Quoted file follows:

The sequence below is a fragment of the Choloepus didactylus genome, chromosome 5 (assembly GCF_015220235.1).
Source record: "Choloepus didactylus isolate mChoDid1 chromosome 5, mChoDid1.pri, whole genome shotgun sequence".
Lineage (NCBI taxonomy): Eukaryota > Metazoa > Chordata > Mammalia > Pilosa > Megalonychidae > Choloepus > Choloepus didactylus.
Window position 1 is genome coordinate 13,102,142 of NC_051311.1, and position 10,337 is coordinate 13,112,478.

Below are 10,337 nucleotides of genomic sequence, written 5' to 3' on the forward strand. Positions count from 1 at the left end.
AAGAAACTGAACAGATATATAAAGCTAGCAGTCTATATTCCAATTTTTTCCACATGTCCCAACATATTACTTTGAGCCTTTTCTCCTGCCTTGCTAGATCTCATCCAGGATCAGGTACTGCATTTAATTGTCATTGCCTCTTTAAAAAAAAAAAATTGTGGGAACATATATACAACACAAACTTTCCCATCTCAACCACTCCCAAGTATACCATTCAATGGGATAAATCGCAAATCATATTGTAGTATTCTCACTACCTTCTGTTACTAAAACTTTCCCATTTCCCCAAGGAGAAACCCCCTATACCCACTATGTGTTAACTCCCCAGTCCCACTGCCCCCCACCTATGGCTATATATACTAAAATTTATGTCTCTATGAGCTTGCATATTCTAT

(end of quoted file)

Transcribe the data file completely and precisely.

The sequence below is a fragment of the Choloepus didactylus genome, chromosome 5 (assembly GCF_015220235.1).
Source record: "Choloepus didactylus isolate mChoDid1 chromosome 5, mChoDid1.pri, whole genome shotgun sequence".
Lineage (NCBI taxonomy): Eukaryota > Metazoa > Chordata > Mammalia > Pilosa > Megalonychidae > Choloepus > Choloepus didactylus.
Window position 1 is genome coordinate 13,102,142 of NC_051311.1, and position 10,337 is coordinate 13,112,478.

Below are 10,337 nucleotides of genomic sequence, written 5' to 3' on the forward strand. Positions count from 1 at the left end.
AAGAAACTGAACAGATATATAAAGCTAGCAGTCTATATTCCAATTTTTTCCACATGTCCCAACATATTACTTTGAGCCTTTTCTCCTGCCTTGCTAGATCTCATCCAGGATCAGGTACTGCATTTAATTGTCATTGCCTCTTTAAAAAAAAAAAATTGTGGGAACATATATACAACACAAACTTTCCCATCTCAACCACTCCCAAGTATACCATTCAATGGGATAAATCGCAAATCATATTGTAGTATTCTCACTACCTTCTGTTACTAAAACTTTCCCATTTCCCCAAGGAGAAACCCCCTATACCCACTATGTGTTAACTCCCCAGTCCCACTGCCCCCCACCTATGGCTATATATACTAAAATTTATGTCTCTATGAGCTTGCATATTCTAT